For those who can obtain them, the private policies appear to cover volcano damage. But at a community meeting to address the eruptions Monday, Hawaii Gov. David Ige warned residents to choose their words carefully when talking to insurers. “Don’t ask him about lava,” Ige said. “Ask if you have coverage for fire.”
“It’s really up to an insurance company whether they want to write policies and whether they want to assume risk in certain areas,” Hawaii Insurance Commissioner Gordon Ito told BuzzFeed News.
If private insurers aren’t offering coverage, he said, the state has an insurer of last resort: the Hawaii Property Insurance Association. It was created by state lawmakers in 1991 to provide basic insurance to people living in lava zones 1 and 2, and was made available statewide after Hurricane Iniki hit in 1992. Those policies are more limited than standard homeowner's insurance, however, with coverage maxing out at $350,000, according to the HPIA website.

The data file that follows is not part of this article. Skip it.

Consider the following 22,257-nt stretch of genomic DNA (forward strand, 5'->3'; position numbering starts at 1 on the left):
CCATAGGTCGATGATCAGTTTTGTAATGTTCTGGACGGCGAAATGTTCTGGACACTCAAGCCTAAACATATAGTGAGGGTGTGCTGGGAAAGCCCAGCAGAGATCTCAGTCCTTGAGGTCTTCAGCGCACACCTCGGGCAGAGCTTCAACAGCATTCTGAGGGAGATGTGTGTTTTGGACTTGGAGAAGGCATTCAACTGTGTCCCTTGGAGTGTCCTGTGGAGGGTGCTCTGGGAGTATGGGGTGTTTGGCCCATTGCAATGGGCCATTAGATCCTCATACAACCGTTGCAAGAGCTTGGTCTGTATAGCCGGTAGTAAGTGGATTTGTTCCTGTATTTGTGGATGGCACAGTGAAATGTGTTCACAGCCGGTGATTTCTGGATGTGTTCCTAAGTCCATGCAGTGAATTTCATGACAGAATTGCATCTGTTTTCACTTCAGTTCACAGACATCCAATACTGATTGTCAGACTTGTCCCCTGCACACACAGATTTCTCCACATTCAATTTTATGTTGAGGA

Asked if he thought insurers were enabling people to live in high-risk areas by providing coverage there, Ito said, “We’re not the one determining the zoning and allowing where people build homes; we're just trying to protect people against losses.”
With 36 structures destroyed and geologists warning that Kilauea could soon erupt in a major explosion, many residents are anxiously grappling with the uncertainty of what comes next, wondering when they will be allowed to return home — and how, or where, they will rebuild their lives if they don’t have a home to return to.
While many are determined to go back, others are openly questioning whether they should still be living in the path of Hawaii’s most active volcano. “It creeped me out going back there,” said Carol Ersbak, 70, after returning to her evacuated home for her belongings this week. “I don’t know if I’d move back there.”